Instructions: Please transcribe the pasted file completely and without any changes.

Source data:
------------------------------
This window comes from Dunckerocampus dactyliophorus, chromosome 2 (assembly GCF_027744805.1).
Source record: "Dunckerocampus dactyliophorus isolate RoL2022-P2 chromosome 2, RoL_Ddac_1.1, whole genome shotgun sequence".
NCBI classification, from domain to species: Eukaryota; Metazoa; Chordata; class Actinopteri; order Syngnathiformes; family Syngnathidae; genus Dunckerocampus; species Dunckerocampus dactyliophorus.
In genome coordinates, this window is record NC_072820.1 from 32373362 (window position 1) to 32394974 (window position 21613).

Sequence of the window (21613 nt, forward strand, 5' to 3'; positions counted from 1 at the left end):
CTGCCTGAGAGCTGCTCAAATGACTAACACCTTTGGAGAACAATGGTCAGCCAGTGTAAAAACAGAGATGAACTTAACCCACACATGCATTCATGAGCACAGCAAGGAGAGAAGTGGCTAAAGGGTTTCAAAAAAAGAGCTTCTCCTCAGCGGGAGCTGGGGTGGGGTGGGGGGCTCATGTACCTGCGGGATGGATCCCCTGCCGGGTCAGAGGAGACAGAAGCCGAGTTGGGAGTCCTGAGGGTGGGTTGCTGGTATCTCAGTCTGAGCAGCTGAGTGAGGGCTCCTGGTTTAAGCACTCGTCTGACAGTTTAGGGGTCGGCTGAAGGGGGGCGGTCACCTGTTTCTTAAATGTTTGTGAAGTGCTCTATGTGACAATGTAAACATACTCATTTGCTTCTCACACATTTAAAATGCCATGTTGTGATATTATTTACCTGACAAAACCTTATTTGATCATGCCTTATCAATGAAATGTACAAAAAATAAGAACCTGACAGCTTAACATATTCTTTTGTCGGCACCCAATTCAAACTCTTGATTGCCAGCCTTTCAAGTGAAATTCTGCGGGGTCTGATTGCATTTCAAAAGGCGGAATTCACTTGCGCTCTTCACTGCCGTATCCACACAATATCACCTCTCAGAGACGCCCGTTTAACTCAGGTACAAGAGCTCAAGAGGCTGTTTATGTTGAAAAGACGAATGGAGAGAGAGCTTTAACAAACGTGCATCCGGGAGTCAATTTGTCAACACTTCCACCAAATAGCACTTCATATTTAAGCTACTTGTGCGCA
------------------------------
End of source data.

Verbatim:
This window comes from Dunckerocampus dactyliophorus, chromosome 2 (assembly GCF_027744805.1).
Source record: "Dunckerocampus dactyliophorus isolate RoL2022-P2 chromosome 2, RoL_Ddac_1.1, whole genome shotgun sequence".
NCBI classification, from domain to species: Eukaryota; Metazoa; Chordata; class Actinopteri; order Syngnathiformes; family Syngnathidae; genus Dunckerocampus; species Dunckerocampus dactyliophorus.
In genome coordinates, this window is record NC_072820.1 from 32373362 (window position 1) to 32394974 (window position 21613).

Sequence of the window (21613 nt, forward strand, 5' to 3'; positions counted from 1 at the left end):
CTGCCTGAGAGCTGCTCAAATGACTAACACCTTTGGAGAACAATGGTCAGCCAGTGTAAAAACAGAGATGAACTTAACCCACACATGCATTCATGAGCACAGCAAGGAGAGAAGTGGCTAAAGGGTTTCAAAAAAAGAGCTTCTCCTCAGCGGGAGCTGGGGTGGGGTGGGGGGCTCATGTACCTGCGGGATGGATCCCCTGCCGGGTCAGAGGAGACAGAAGCCGAGTTGGGAGTCCTGAGGGTGGGTTGCTGGTATCTCAGTCTGAGCAGCTGAGTGAGGGCTCCTGGTTTAAGCACTCGTCTGACAGTTTAGGGGTCGGCTGAAGGGGGGCGGTCACCTGTTTCTTAAATGTTTGTGAAGTGCTCTATGTGACAATGTAAACATACTCATTTGCTTCTCACACATTTAAAATGCCATGTTGTGATATTATTTACCTGACAAAACCTTATTTGATCATGCCTTATCAATGAAATGTACAAAAAATAAGAACCTGACAGCTTAACATATTCTTTTGTCGGCACCCAATTCAAACTCTTGATTGCCAGCCTTTCAAGTGAAATTCTGCGGGGTCTGATTGCATTTCAAAAGGCGGAATTCACTTGCGCTCTTCACTGCCGTATCCACACAATATCACCTCTCAGAGACGCCCGTTTAACTCAGGTACAAGAGCTCAAGAGGCTGTTTATGTTGAAAAGACGAATGGAGAGAGAGCTTTAACAAACGTGCATCCGGGAGTCAATTTGTCAACACTTCCACCAAATAGCACTTCATATTTAAGCTACTTGTGCGCA